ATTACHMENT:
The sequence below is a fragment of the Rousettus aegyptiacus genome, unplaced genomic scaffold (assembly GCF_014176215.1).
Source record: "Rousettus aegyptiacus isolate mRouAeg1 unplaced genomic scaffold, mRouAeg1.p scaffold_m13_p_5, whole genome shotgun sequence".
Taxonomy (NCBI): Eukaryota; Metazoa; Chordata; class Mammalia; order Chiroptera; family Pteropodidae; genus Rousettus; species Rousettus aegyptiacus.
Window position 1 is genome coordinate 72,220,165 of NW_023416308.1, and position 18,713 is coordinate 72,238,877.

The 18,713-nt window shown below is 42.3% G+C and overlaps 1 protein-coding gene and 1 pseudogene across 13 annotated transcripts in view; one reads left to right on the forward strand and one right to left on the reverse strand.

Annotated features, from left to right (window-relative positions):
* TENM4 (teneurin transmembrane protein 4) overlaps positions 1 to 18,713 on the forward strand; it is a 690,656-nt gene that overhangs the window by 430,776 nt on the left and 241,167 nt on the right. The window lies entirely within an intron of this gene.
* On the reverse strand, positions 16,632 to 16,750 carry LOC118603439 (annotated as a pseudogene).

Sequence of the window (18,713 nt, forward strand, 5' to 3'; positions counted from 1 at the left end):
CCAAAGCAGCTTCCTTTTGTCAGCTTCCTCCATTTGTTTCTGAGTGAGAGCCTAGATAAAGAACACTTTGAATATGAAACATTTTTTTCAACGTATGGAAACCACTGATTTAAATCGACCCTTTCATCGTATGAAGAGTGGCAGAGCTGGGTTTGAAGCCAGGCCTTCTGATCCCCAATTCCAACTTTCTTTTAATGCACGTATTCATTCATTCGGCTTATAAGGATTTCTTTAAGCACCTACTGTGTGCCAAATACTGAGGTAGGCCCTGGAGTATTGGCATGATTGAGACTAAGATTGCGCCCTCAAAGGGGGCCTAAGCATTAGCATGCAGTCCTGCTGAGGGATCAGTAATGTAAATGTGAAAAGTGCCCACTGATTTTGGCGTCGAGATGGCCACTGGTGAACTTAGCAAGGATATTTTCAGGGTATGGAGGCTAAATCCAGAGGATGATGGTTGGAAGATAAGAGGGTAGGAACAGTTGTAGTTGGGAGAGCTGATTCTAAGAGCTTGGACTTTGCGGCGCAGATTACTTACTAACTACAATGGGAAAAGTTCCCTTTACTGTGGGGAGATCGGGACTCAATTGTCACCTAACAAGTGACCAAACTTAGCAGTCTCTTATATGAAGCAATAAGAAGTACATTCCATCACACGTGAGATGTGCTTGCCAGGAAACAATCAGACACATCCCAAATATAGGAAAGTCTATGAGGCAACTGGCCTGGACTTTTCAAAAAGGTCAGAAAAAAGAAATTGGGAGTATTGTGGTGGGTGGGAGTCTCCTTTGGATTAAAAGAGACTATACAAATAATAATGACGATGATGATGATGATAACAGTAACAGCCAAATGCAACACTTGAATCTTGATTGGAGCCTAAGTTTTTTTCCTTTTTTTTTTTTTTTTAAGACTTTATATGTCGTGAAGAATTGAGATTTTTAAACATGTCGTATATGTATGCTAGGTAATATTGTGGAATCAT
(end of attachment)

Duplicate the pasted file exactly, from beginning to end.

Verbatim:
The sequence below is a fragment of the Rousettus aegyptiacus genome, unplaced genomic scaffold (assembly GCF_014176215.1).
Source record: "Rousettus aegyptiacus isolate mRouAeg1 unplaced genomic scaffold, mRouAeg1.p scaffold_m13_p_5, whole genome shotgun sequence".
Taxonomy (NCBI): Eukaryota; Metazoa; Chordata; class Mammalia; order Chiroptera; family Pteropodidae; genus Rousettus; species Rousettus aegyptiacus.
Window position 1 is genome coordinate 72,220,165 of NW_023416308.1, and position 18,713 is coordinate 72,238,877.

The 18,713-nt window shown below is 42.3% G+C and overlaps 1 protein-coding gene and 1 pseudogene across 13 annotated transcripts in view; one reads left to right on the forward strand and one right to left on the reverse strand.

Annotated features, from left to right (window-relative positions):
* TENM4 (teneurin transmembrane protein 4) overlaps positions 1 to 18,713 on the forward strand; it is a 690,656-nt gene that overhangs the window by 430,776 nt on the left and 241,167 nt on the right. The window lies entirely within an intron of this gene.
* On the reverse strand, positions 16,632 to 16,750 carry LOC118603439 (annotated as a pseudogene).

Sequence of the window (18,713 nt, forward strand, 5' to 3'; positions counted from 1 at the left end):
CCAAAGCAGCTTCCTTTTGTCAGCTTCCTCCATTTGTTTCTGAGTGAGAGCCTAGATAAAGAACACTTTGAATATGAAACATTTTTTTCAACGTATGGAAACCACTGATTTAAATCGACCCTTTCATCGTATGAAGAGTGGCAGAGCTGGGTTTGAAGCCAGGCCTTCTGATCCCCAATTCCAACTTTCTTTTAATGCACGTATTCATTCATTCGGCTTATAAGGATTTCTTTAAGCACCTACTGTGTGCCAAATACTGAGGTAGGCCCTGGAGTATTGGCATGATTGAGACTAAGATTGCGCCCTCAAAGGGGGCCTAAGCATTAGCATGCAGTCCTGCTGAGGGATCAGTAATGTAAATGTGAAAAGTGCCCACTGATTTTGGCGTCGAGATGGCCACTGGTGAACTTAGCAAGGATATTTTCAGGGTATGGAGGCTAAATCCAGAGGATGATGGTTGGAAGATAAGAGGGTAGGAACAGTTGTAGTTGGGAGAGCTGATTCTAAGAGCTTGGACTTTGCGGCGCAGATTACTTACTAACTACAATGGGAAAAGTTCCCTTTACTGTGGGGAGATCGGGACTCAATTGTCACCTAACAAGTGACCAAACTTAGCAGTCTCTTATATGAAGCAATAAGAAGTACATTCCATCACACGTGAGATGTGCTTGCCAGGAAACAATCAGACACATCCCAAATATAGGAAAGTCTATGAGGCAACTGGCCTGGACTTTTCAAAAAGGTCAGAAAAAAGAAATTGGGAGTATTGTGGTGGGTGGGAGTCTCCTTTGGATTAAAAGAGACTATACAAATAATAATGACGATGATGATGATGATAACAGTAACAGCCAAATGCAACACTTGAATCTTGATTGGAGCCTAAGTTTTTTTCCTTTTTTTTTTTTTTTTAAGACTTTATATGTCGTGAAGAATTGAGATTTTTAAACATGTCGTATATGTATGCTAGGTAATATTGTGGAATCAT